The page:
Gotta love The Shatner. He's been one of my favorite actors for years, since I was a kid and I never missed an episode of Star Trek or any of the Twilight Zone episodes he was on. He actually did quite a bit of TV back in the 60s — Thriller is a horror fan's fave, but the Boris Karloff hosted anthology series wasn't widely shown in reruns, so I didn't see it until recently.
Here's a great chance to revisit some classic William Shatner. He's in two of the 10 episodes in the new "Thriller: Fan Favorites" 2 disc set coming soon from Image Entertainment. Beautifully restored, each of these stories look like a million bucks. They're presented in a high-def transfer making for a silvery, warm black and white picture, with deep blacks yet amazing details (even in the night scenes, the 60s ladies' fur coats can be seen in hair-by-hair detail). The sound is also very sharp — but the mix is partial to the music; I kept having to adjust the volume back and forth so I could hear the [quiet] dialogue, then would have to turn it down when THE LOUD MUSIC SWELLED. It was incredibly annoying and irritating.
The Hungry Glass (Season One, Episode 16): William Shatner, Russell Johnson and Donna Douglas. A married couple moves into a house that is haunted by images reflected in glass and mirrors. Shatner plays a photographer who captures ghostly images which develop in his eerie dark room in the basement, while his wife spends most of her time upstairs in the attic playing with the myriad of mirrors… a "fun house" it is not!
The early 60s was a great time for psychological horror — when The Hungry Glass aired, movies like Psycho, Black Sunday, and Peeping Tom were capturing the imaginations of audiences who loved a good scare with smarts. Unlike the Universal monster movies or the low budget shock fests being produced by Roger Corman and the like, certain movies — and TV shows like Twilight Zone (1959) and Thriller (1960) — were commanding the attention of more cerebral viewers. Based on a story by Robert Bloch, The Hungry Glass is as good as any movie and it plays out just like a feature. Very, very engrossing and well done mystery, suspense and horror. William Shatner may not be as over the top as one might hope, but then again that's what lends gravitas to the proceedings.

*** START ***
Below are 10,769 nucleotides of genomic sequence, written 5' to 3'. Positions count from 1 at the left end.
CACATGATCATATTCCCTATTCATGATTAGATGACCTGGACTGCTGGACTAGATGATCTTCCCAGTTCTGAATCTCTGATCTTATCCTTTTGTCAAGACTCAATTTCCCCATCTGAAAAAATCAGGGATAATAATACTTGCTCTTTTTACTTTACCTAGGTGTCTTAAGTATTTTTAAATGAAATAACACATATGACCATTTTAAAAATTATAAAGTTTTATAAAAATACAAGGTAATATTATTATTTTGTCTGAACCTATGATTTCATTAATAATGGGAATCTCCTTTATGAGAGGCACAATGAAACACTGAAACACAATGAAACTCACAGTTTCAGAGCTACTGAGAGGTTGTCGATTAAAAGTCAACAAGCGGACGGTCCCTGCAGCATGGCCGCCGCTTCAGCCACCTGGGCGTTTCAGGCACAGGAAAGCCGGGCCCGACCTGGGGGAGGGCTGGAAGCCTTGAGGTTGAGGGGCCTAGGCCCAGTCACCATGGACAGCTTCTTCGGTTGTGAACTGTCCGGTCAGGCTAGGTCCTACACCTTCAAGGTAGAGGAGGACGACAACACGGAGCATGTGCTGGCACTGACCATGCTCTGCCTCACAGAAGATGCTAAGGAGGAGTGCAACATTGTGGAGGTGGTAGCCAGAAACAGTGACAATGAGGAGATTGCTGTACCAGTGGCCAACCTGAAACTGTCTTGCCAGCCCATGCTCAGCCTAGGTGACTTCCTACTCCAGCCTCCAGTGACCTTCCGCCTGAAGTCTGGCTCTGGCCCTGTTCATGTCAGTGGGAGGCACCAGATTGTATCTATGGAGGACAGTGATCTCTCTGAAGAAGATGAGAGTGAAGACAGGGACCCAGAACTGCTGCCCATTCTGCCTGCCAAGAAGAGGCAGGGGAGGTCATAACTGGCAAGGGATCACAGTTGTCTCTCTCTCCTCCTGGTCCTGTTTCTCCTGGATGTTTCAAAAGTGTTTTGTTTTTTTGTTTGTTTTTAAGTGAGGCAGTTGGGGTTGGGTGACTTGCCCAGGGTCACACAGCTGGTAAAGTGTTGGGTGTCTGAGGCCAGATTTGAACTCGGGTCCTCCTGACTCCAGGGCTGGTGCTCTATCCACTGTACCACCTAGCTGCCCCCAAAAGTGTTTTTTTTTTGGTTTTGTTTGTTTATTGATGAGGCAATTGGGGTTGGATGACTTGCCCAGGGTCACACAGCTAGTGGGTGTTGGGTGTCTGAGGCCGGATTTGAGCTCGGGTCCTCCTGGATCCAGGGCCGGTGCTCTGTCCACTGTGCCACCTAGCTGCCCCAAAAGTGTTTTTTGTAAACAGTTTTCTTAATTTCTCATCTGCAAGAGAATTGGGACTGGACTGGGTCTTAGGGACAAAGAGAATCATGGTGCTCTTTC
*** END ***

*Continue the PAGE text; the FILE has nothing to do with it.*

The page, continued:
The Grim Reaper (Season One, Episode 37): William Shatner and Natalie Schafer. A cursed painting dooms those who possess it. Shatner plays the concerned nephew of the picture's latest owner — celebrity party-girl mystery author and camp-queen — trying desperately to get her, or anyone, to take him seriously on his warning.
Another great story by Robert Bloch. This one is definitely more Shatner'esque, with the wiliness and occasional histrionics, and the characters are more broadly drawn. While it may not be as scary as The Hungry Glass, it's just as fun. (It reminds me a bit of the Night Gallery series, what with the haunted painting theme.)
Before every episode kicks into gear, host Boris Karloff introduces each person as both the actor and their character and gives a little teaser as to how they might be tortured in the next hour. He seems to relish it!
Good, old-fashioned, fun, frightening stuff. Highly recommended DVD (and certainly preferable to the overwhelming 14-disk Thriller entire series boxed set which came out a couple of years back).
The Purple Room (Season One, Episode 7): Richard Anderson, Rip Torn and Alan Napier. Unscrupulous relations set out convince a man that the mansion he just inherited is haunted.
The Watcher (Season One, Episode 8): Richard Chamberlain. After a psychopath murders a lone teenager, he next targets a young couple.
The Cheaters (Season One, Episode 15): Harry Townes and Jack Weston. Based on a Robert Bloch story. A pair of eyeglasses gives the wearer more than just better sight, but it comes with a serious price tag.
Well of Doom (Season One, Episode 23): Richard Kiel. A wealthy man is held captive by a sorcerer and his minion.
The Prisoner in the Mirror (Season One, Episode 34): Lloyd Bochner and Marion Ross. A magic creature escapes from a mirror and inhabits the body of a historian, wreaking the proverbial havoc.
Pigeons from Hell (Season One, Episode 36): Brandon DeWilde. Two brothers with car trouble spend a terrifying night in an abandoned Louisiana mansion.
The Weird Tailor (Season Two, Episode 4): Henry Jones and George Macready. Based on a Robert Bloch story. Trying to retrieve his son from the clutches of death, a man commissions a suit that's to die for.
The Incredible Dr. Markesan (Season Two, Episode 22): Boris Karloff and Dick York. A young couple is forced to stay with a creepy uncle, and dark secrets surface.
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Reviewed by Staci Layne Wilson